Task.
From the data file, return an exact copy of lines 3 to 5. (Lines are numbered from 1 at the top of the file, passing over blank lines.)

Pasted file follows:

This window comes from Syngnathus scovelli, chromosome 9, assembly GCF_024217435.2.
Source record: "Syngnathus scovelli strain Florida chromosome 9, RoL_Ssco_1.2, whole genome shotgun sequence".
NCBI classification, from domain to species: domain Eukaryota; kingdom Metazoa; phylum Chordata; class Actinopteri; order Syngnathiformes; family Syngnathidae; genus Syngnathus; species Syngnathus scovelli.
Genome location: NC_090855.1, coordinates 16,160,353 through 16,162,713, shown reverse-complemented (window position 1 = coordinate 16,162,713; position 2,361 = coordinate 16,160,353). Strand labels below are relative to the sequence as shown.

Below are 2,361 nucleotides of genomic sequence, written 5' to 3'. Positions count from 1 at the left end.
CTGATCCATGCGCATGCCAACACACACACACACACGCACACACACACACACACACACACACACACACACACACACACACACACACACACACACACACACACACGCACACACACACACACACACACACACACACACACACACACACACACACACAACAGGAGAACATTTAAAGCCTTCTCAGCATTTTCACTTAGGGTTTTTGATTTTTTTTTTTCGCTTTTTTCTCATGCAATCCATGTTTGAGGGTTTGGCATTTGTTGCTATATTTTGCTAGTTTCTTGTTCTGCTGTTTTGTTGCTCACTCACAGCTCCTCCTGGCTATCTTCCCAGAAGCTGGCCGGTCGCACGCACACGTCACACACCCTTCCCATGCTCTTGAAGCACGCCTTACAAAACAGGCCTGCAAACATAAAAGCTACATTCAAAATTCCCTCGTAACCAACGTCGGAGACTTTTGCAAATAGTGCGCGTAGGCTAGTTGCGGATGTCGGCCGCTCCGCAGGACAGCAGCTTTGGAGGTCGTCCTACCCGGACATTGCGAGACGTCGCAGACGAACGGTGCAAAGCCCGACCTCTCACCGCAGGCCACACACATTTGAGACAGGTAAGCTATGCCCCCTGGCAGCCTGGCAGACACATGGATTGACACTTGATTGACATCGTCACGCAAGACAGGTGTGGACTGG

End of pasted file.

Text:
NCBI classification, from domain to species: domain Eukaryota; kingdom Metazoa; phylum Chordata; class Actinopteri; order Syngnathiformes; family Syngnathidae; genus Syngnathus; species Syngnathus scovelli.
Genome location: NC_090855.1, coordinates 16,160,353 through 16,162,713, shown reverse-complemented (window position 1 = coordinate 16,162,713; position 2,361 = coordinate 16,160,353). Strand labels below are relative to the sequence as shown.

Below are 2,361 nucleotides of genomic sequence, written 5' to 3'. Positions count from 1 at the left end.